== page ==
OUTRIDERS: People Can Fly Explains Why All Those Excessive Cutscenes Are Necessary Evil
The recent release of the Outriders demo version has sparked a heated discussion about the true purpose of extremely short cutscenes in video games, with many players believing that they're nothing more than a way of hiding loading screens. According to the team behind the game, those infamous cuts to black followed by brief cinematic shots are a necessary evil that makes the experience much smoother and a bit less frustrating.
"I'm the person who's triggering the travel, so I want to jump to the other side and start a battle on the opposite side," Lead Designer Piotr Nowakowski told Eurogamer. "Let's imagine one of my friends is next to the city, to Rift Town. The second one is travelling along the main path towards the enemies there. I can't just go there and trigger 3 different areas, because it won't work [...] without dedicated servers."
"Second, if I will just trigger that transition, then the 2 others will be teleported. Then they'll see, okay, where are we? Our idea, maybe it doesn't work exactly as we wanted, but the idea was, okay, show all the players what's happening, that we are jumping on the opposite side," Nowakowski added.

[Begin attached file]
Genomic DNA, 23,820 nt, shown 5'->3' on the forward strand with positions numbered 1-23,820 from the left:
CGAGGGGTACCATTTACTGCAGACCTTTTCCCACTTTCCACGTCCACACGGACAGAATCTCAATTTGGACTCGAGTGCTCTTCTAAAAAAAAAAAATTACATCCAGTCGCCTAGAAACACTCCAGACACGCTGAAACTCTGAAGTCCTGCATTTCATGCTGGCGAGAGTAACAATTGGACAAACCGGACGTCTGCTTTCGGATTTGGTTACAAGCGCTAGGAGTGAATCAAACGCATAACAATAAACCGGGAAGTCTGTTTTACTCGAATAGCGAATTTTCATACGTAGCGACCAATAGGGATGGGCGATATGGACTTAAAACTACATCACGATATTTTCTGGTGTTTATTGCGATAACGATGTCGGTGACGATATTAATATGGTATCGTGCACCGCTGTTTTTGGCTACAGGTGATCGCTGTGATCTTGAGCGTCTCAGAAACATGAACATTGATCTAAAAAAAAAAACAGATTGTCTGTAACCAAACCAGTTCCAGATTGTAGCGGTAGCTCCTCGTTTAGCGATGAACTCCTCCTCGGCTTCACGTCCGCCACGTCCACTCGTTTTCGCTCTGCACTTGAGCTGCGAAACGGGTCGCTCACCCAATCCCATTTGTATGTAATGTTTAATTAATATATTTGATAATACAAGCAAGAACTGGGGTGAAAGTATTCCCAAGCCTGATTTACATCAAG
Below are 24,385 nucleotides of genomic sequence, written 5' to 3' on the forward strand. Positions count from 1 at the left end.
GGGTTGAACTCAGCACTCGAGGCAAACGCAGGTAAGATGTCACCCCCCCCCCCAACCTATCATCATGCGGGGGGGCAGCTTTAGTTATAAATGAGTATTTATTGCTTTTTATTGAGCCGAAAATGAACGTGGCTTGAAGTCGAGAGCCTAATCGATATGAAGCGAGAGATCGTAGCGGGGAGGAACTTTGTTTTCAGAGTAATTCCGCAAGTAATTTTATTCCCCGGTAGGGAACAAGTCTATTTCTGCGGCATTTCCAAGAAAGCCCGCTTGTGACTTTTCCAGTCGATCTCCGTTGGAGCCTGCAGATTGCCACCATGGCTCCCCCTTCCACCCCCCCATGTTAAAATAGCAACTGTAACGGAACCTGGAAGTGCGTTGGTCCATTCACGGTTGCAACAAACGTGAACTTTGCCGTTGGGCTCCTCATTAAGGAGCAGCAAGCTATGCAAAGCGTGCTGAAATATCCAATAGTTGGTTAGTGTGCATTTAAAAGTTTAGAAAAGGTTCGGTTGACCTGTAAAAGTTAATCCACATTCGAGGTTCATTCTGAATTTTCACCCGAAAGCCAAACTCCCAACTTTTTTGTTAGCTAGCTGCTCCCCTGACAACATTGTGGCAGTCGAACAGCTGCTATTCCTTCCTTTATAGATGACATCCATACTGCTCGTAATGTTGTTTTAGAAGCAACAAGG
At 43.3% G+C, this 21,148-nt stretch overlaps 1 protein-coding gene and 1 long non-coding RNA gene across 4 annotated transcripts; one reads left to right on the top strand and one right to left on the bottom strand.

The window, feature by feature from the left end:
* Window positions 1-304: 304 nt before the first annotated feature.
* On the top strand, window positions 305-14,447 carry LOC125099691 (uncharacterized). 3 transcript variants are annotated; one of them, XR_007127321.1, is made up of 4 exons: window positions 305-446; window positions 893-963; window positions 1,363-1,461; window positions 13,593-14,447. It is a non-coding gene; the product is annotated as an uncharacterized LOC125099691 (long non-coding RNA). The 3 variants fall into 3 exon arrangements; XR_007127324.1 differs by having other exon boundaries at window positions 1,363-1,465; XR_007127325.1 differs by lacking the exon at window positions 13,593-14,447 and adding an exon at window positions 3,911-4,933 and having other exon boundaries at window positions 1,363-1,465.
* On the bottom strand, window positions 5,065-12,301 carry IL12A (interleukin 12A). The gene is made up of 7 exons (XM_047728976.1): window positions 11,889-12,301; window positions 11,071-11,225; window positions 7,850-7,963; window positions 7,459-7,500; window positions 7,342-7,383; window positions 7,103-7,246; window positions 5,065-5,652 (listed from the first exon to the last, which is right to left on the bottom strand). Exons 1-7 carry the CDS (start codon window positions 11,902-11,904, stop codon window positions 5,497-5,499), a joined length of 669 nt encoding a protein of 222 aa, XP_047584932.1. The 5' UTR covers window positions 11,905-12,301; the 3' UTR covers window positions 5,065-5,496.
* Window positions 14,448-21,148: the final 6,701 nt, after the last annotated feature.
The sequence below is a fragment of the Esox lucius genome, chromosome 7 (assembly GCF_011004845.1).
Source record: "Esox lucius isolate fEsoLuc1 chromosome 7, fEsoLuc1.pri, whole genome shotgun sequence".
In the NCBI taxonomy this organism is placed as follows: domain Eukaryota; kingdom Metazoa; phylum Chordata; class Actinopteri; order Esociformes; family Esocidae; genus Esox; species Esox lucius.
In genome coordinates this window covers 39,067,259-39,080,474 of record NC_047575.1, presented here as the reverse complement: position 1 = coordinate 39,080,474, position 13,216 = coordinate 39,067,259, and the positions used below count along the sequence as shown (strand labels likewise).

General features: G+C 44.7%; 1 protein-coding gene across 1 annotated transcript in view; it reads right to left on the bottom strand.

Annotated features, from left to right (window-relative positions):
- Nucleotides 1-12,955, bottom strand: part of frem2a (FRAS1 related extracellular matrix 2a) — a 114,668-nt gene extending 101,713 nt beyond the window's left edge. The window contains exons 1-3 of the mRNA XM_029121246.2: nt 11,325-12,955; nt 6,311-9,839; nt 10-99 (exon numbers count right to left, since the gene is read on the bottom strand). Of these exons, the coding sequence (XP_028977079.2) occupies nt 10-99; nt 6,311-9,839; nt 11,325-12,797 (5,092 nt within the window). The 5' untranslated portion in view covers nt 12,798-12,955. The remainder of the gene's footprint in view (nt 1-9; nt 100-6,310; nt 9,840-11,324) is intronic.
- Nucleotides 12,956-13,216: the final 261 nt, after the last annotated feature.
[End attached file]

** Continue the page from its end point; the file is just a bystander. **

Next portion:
"Same with the doors," the lead designer said. "Okay, we are entering that area. Our idea was to explain what is going on. Plus, we just need to gather all the players and not separate them in different areas."
There's no denying that Outriders suffers from an overload of repetitive cutscenes, but there's hope for some big improvements, as People Can Fly still has a good couple of weeks to finish the project. As a reminder, the Polish developer's first major game since Gears of War: Judgment will arrive on April 1st (and it's not a joke).
The Outriders demo is now live on PlayStation 4, PlayStation 5, Xbox One, Xbox Series S/X and PC (via Steam).
Not sure I need a cutscene for that jump, Outriders pic.twitter.com/djZ25EyHhO— Wesley Yin-Poole (@wyp100) February 28, 2021
ABOUT THE AUTHOR: Bartosz Sobczak - Owner, Editor-in-Chief
Lawyer by day, video game reporter by night. Long-time fan of the Mass Effect, Age of Empires, Prince of Persia, BioShock — especially the second one — and Splinter Cell series (who still believes that the best is yet to come). Tries his hardest to shine a new light on the Polish game-development scene. Gameplay Mechanix is his biggest passion project to date. Often listens to old episodes of The Late Late Show with Craig Ferguson while writing. Privately a cat person.